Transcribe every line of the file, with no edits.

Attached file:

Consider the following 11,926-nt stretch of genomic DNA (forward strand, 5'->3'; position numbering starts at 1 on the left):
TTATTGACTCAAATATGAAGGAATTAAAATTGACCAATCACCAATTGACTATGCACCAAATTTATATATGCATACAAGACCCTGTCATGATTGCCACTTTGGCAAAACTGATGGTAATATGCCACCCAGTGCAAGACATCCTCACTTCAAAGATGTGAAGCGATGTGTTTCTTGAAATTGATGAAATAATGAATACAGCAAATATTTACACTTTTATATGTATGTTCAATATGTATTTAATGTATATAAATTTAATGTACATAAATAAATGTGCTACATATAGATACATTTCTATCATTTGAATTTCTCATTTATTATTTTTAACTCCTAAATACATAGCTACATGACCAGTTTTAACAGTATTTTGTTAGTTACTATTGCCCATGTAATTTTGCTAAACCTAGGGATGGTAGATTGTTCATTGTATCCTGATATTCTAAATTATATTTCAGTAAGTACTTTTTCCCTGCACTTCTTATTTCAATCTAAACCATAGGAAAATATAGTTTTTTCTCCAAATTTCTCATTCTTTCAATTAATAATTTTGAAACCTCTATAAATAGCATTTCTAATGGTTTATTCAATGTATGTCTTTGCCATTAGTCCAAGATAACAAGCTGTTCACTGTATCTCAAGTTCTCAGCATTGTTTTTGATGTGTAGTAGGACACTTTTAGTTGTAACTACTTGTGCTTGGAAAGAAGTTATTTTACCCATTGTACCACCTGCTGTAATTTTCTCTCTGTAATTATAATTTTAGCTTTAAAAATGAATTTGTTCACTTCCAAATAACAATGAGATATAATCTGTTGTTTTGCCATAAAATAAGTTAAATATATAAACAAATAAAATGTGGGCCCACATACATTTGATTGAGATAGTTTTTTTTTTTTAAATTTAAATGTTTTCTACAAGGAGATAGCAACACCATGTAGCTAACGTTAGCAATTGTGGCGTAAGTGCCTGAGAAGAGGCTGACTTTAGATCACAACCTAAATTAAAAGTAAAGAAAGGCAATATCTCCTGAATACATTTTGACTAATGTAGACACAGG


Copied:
Consider the following 11,926-nt stretch of genomic DNA (forward strand, 5'->3'; position numbering starts at 1 on the left):
TTATTGACTCAAATATGAAGGAATTAAAATTGACCAATCACCAATTGACTATGCACCAAATTTATATATGCATACAAGACCCTGTCATGATTGCCACTTTGGCAAAACTGATGGTAATATGCCACCCAGTGCAAGACATCCTCACTTCAAAGATGTGAAGCGATGTGTTTCTTGAAATTGATGAAATAATGAATACAGCAAATATTTACACTTTTATATGTATGTTCAATATGTATTTAATGTATATAAATTTAATGTACATAAATAAATGTGCTACATATAGATACATTTCTATCATTTGAATTTCTCATTTATTATTTTTAACTCCTAAATACATAGCTACATGACCAGTTTTAACAGTATTTTGTTAGTTACTATTGCCCATGTAATTTTGCTAAACCTAGGGATGGTAGATTGTTCATTGTATCCTGATATTCTAAATTATATTTCAGTAAGTACTTTTTCCCTGCACTTCTTATTTCAATCTAAACCATAGGAAAATATAGTTTTTTCTCCAAATTTCTCATTCTTTCAATTAATAATTTTGAAACCTCTATAAATAGCATTTCTAATGGTTTATTCAATGTATGTCTTTGCCATTAGTCCAAGATAACAAGCTGTTCACTGTATCTCAAGTTCTCAGCATTGTTTTTGATGTGTAGTAGGACACTTTTAGTTGTAACTACTTGTGCTTGGAAAGAAGTTATTTTACCCATTGTACCACCTGCTGTAATTTTCTCTCTGTAATTATAATTTTAGCTTTAAAAATGAATTTGTTCACTTCCAAATAACAATGAGATATAATCTGTTGTTTTGCCATAAAATAAGTTAAATATATAAACAAATAAAATGTGGGCCCACATACATTTGATTGAGATAGTTTTTTTTTTTTAAATTTAAATGTTTTCTACAAGGAGATAGCAACACCATGTAGCTAACGTTAGCAATTGTGGCGTAAGTGCCTGAGAAGAGGCTGACTTTAGATCACAACCTAAATTAAAAGTAAAGAAAGGCAATATCTCCTGAATACATTTTGACTAATGTAGACACAGG